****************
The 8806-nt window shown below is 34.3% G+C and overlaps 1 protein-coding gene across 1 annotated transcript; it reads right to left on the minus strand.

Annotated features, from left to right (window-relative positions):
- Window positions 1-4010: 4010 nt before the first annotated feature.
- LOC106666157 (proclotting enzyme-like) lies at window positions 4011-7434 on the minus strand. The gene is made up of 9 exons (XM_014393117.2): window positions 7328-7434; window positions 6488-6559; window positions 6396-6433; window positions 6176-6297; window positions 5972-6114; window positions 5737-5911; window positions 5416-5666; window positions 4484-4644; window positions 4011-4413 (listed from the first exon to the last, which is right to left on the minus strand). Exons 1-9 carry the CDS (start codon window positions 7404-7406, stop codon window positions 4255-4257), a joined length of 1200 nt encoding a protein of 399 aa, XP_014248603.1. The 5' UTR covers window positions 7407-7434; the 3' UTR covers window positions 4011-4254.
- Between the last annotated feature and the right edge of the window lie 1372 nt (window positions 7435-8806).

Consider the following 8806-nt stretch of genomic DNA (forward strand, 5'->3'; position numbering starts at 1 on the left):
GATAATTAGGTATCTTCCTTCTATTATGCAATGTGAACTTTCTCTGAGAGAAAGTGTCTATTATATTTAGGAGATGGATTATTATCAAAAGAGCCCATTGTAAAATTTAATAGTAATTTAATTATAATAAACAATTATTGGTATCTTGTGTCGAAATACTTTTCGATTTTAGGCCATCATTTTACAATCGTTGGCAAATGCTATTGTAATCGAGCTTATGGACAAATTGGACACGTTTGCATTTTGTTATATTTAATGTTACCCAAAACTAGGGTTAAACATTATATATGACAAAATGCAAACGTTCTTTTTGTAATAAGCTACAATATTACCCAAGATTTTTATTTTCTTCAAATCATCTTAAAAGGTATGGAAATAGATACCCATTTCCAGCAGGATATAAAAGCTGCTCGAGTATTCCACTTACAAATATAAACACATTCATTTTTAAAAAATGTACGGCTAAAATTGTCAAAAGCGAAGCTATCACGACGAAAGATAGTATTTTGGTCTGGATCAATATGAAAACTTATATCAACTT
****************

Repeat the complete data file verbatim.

The 8806-nt window shown below is 34.3% G+C and overlaps 1 protein-coding gene across 1 annotated transcript; it reads right to left on the minus strand.

Annotated features, from left to right (window-relative positions):
- Window positions 1-4010: 4010 nt before the first annotated feature.
- LOC106666157 (proclotting enzyme-like) lies at window positions 4011-7434 on the minus strand. The gene is made up of 9 exons (XM_014393117.2): window positions 7328-7434; window positions 6488-6559; window positions 6396-6433; window positions 6176-6297; window positions 5972-6114; window positions 5737-5911; window positions 5416-5666; window positions 4484-4644; window positions 4011-4413 (listed from the first exon to the last, which is right to left on the minus strand). Exons 1-9 carry the CDS (start codon window positions 7404-7406, stop codon window positions 4255-4257), a joined length of 1200 nt encoding a protein of 399 aa, XP_014248603.1. The 5' UTR covers window positions 7407-7434; the 3' UTR covers window positions 4011-4254.
- Between the last annotated feature and the right edge of the window lie 1372 nt (window positions 7435-8806).

Consider the following 8806-nt stretch of genomic DNA (forward strand, 5'->3'; position numbering starts at 1 on the left):
GATAATTAGGTATCTTCCTTCTATTATGCAATGTGAACTTTCTCTGAGAGAAAGTGTCTATTATATTTAGGAGATGGATTATTATCAAAAGAGCCCATTGTAAAATTTAATAGTAATTTAATTATAATAAACAATTATTGGTATCTTGTGTCGAAATACTTTTCGATTTTAGGCCATCATTTTACAATCGTTGGCAAATGCTATTGTAATCGAGCTTATGGACAAATTGGACACGTTTGCATTTTGTTATATTTAATGTTACCCAAAACTAGGGTTAAACATTATATATGACAAAATGCAAACGTTCTTTTTGTAATAAGCTACAATATTACCCAAGATTTTTATTTTCTTCAAATCATCTTAAAAGGTATGGAAATAGATACCCATTTCCAGCAGGATATAAAAGCTGCTCGAGTATTCCACTTACAAATATAAACACATTCATTTTTAAAAAATGTACGGCTAAAATTGTCAAAAGCGAAGCTATCACGACGAAAGATAGTATTTTGGTCTGGATCAATATGAAAACTTATATCAACTT